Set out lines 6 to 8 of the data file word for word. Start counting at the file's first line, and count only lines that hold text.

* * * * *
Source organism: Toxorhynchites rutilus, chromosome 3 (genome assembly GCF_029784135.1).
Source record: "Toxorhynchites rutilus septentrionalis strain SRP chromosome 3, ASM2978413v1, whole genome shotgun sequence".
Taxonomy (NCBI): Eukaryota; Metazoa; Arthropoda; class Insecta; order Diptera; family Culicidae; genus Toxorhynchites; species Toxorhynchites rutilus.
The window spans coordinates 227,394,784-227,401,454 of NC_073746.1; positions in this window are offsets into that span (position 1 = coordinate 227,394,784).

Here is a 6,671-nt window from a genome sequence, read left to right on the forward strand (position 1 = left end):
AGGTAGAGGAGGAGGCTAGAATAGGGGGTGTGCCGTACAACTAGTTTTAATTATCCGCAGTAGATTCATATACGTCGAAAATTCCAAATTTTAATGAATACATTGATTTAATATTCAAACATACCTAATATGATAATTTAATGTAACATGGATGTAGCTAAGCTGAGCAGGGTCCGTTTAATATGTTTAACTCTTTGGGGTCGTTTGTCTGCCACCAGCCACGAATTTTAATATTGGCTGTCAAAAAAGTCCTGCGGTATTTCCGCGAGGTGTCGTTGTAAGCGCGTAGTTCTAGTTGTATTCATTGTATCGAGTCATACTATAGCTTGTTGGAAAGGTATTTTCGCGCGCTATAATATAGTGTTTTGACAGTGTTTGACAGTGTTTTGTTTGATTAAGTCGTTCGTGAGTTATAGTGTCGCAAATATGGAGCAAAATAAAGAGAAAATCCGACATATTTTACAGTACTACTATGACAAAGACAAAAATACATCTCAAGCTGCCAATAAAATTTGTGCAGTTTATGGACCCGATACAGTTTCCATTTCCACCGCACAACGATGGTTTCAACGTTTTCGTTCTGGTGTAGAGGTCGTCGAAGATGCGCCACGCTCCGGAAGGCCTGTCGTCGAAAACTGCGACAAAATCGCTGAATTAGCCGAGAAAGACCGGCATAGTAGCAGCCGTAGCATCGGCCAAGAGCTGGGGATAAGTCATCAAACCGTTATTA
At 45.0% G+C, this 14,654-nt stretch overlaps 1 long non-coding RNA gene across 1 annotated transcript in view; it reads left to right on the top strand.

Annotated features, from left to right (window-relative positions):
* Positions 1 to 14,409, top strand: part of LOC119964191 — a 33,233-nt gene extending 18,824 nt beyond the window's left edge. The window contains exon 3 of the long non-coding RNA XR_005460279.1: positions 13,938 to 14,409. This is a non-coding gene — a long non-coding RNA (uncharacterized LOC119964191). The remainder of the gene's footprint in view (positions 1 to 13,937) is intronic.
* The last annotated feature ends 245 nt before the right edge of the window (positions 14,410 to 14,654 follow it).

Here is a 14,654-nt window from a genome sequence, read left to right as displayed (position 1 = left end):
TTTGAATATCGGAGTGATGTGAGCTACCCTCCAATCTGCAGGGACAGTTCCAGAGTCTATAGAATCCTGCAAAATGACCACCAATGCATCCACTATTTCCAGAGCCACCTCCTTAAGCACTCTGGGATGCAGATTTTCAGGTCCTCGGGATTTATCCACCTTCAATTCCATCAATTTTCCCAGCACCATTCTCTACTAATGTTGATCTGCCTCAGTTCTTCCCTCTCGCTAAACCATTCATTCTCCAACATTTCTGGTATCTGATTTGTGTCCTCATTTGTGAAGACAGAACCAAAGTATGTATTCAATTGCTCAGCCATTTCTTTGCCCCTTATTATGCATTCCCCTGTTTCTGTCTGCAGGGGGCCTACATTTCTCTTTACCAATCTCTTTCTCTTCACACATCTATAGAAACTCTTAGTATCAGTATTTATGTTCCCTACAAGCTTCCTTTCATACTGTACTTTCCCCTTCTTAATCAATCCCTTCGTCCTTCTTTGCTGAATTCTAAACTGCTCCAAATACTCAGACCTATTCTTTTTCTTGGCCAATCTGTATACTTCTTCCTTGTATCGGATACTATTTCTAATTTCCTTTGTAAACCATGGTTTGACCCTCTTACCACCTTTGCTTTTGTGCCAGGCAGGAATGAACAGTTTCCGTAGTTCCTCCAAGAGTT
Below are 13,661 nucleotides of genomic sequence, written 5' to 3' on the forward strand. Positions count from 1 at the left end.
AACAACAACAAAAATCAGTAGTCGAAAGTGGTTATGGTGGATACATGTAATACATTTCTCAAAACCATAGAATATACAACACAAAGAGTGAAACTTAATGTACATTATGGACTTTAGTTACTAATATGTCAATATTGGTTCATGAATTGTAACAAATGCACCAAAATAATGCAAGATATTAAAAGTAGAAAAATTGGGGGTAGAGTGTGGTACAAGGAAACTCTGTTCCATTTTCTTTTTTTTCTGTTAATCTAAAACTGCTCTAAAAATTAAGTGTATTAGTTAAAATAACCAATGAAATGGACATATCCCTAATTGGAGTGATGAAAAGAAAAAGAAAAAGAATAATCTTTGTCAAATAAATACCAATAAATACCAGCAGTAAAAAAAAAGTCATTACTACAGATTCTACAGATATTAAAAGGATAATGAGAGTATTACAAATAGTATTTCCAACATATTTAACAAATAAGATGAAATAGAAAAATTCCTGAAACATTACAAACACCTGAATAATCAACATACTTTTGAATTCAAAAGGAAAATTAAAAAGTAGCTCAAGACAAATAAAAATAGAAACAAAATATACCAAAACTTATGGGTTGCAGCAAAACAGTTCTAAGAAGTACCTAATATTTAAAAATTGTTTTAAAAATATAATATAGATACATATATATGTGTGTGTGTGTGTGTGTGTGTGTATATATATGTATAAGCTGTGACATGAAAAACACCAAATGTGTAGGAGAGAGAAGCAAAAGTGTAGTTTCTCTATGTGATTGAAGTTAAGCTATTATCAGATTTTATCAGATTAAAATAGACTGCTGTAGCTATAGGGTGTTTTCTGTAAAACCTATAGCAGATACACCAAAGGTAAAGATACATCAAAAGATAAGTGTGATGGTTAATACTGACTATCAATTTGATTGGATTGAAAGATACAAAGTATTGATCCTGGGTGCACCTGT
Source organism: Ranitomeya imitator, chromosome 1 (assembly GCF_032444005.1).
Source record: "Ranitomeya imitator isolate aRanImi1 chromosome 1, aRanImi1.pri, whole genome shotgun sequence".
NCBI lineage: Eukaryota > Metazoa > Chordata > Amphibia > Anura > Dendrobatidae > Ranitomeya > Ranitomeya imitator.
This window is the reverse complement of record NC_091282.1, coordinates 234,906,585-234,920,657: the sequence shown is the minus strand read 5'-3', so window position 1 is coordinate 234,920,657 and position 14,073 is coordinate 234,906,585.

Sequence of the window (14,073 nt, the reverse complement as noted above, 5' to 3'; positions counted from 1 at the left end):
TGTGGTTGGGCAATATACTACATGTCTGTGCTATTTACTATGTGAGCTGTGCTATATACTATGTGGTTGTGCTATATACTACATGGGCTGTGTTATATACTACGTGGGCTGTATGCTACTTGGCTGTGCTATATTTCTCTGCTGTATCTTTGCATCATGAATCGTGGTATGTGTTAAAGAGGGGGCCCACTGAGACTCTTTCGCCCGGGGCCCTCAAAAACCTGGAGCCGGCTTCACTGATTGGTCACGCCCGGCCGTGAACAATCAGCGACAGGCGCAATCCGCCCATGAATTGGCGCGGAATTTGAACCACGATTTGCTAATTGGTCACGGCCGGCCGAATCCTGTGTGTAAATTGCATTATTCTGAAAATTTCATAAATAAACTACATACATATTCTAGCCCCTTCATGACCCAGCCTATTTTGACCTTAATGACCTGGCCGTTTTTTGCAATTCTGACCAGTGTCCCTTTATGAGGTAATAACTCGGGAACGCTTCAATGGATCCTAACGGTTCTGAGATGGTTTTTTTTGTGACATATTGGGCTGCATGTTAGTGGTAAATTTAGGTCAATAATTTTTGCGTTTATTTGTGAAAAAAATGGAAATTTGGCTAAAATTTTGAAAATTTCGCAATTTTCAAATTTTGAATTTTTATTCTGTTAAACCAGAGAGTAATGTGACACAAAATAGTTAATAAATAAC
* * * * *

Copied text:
AGGTAGAGGAGGAGGCTAGAATAGGGGGTGTGCCGTACAACTAGTTTTAATTATCCGCAGTAGATTCATATACGTCGAAAATTCCAAATTTTAATGAATACATTGATTTAATATTCAAACATACCTAATATGATAATTTAATGTAACATGGATGTAGCTAAGCTGAGCAGGGTCCGTTTAATATGTTTAACTCTTTGGGGTCGTTTGTCTGCCACCAGCCACGAATTTTAATATTGGCTGTCAAAAAAGTCCTGCGGTATTTCCGCGAGGTGTCGTTGTAAGCGCGTAGTTCTAGTTGTATTCATTGTATCGAGTCATACTATAGCTTGTTGGAAAGGTATTTTCGCGCGCTATAATATAGTGTTTTGACAGTGTTTGACAGTGTTTTGTTTGATTAAGTCGTTCGTGAGTTATAGTGTCGCAAATATGGAGCAAAATAAAGAGAAAATCCGACATATTTTACAGTACTACTATGACAAAGACAAAAATACATCTCAAGCTGCCAATAAAATTTGTGCAGTTTATGGACCCGATACAGTTTCCATTTCCACCGCACAACGATGGTTTCAACGTTTTCGTTCTGGTGTAGAGGTCGTCGAAGATGCGCCACGCTCCGGAAGGCCTGTCGTCGAAAACTGCGACAAAATCGCTGAATTAGCCGAGAAAGACCGGCATAGTAGCAGCCGTAGCATCGGCCAAGAGCTGGGGATAAGTCATCAAACCGTTATTA
At 45.0% G+C, this 14,654-nt stretch overlaps 1 long non-coding RNA gene across 1 annotated transcript in view; it reads left to right on the top strand.

Annotated features, from left to right (window-relative positions):